>> memory allocation, because it takes advantage of template memoization, so
>> if you retrieve every single element of a list using this trick, the
>> compiler needs to instantiate it only once. On the other hand, the trick
>> employing void pointers can't be expressed in a way that take advantage of
>> memoization, which means that, for every element retrieved from the list,
>> the entire pack of void pointers must be instantiated again.
> So how do you resolve what n4235 is saying and what you say above?
> I'm guessing that 4235 was actually referring to this
> memoization when it said:
> template instantiations use memory that is never freed
> The memoizations do use memory which, IIUC, is never freed
> until the compiler is finished. OTOH, when you say:
> > for every element retrieved from the list, the entire pack
> > of void pointers must be instantiated again.
> That means more compile time is needed for the repeated
> instantiations; however, no memory is *permanently* used as
> is the case for memoization. IOW, this is a classic case of
> trading memory for speed:
> OTOH, my point was that as these memoization's increase, the
> compiler has less memory to use; hence, might slow down;
> whereas, since, the memory used by the vec_of_void* method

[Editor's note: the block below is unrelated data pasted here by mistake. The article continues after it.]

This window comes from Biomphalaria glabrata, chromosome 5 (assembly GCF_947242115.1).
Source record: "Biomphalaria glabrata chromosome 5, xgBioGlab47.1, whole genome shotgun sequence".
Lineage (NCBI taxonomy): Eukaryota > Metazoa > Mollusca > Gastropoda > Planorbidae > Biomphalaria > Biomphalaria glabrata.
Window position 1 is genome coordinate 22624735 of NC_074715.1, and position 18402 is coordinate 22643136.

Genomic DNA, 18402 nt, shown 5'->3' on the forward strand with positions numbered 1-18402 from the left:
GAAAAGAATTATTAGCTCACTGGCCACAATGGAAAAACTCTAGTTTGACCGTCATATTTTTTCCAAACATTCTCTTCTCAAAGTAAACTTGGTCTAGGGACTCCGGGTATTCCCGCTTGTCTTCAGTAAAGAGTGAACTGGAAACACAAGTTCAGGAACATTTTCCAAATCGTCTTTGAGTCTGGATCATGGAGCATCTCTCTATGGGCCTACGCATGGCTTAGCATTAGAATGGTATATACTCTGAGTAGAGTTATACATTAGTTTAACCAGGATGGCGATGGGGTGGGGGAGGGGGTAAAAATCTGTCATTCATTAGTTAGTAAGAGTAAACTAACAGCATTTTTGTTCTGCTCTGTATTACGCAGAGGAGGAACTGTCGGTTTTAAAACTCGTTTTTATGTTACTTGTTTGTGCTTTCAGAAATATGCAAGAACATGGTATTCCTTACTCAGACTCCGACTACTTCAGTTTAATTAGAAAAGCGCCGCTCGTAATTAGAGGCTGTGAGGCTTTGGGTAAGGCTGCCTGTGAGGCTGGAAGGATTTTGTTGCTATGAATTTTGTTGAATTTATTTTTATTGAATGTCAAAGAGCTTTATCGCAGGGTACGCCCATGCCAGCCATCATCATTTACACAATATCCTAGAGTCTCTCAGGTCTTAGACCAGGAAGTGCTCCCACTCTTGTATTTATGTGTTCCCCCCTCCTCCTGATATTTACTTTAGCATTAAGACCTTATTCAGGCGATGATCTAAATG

> is reused, memory pressure is less, and, although it's
> slower for 1 instance of a pack, it might become faster as
> many packs are used.
> <>

I believe you've misinterpreted n4235 and/or what I was trying to say.

Memoization is not something the programmer can tell the compiler to do or
not, compilers just do it, because that is what they are made for:
instantiate templates and record information about them so that they can be
used elsewhere in the program where they happen to be visible, so it is
true that memory is never freed once a template is instantiated, because in
general it must not.

Now let us take a look at the problem at hand from this point of view.
Using the type-map idea, for a given list of N elements, the compiler
instantiates the *same* type-map of N key-value pairs whenever any element
from this list is retrieved. Since information about this type is memoized,
the compiler doesn't need to repeatedly instantiate it, it can simply look
it up. This means a single extra template instantiation is needed to
retrieve all N elements of a list. OTOH the void* trick requires that a
pack of M void pointers be instantiated when the element at position M is
retrieved from a list, so, for a list of N elements, the compiler must
instantiate N *distinct* packs of void pointers, because each of these
packs have a different size and is thus a distinct type. This means the
compiler does not benefit from memoization at all. Also remember that a
bunch of intermediary instantiations are required in order to generate a
pack of void pointers, even if we use the logarithmic trick, so we end up
forcing the compiler to store a bunch of useless information about all
these dummy types. That is what compromises compilation times when using
the void pointer trick.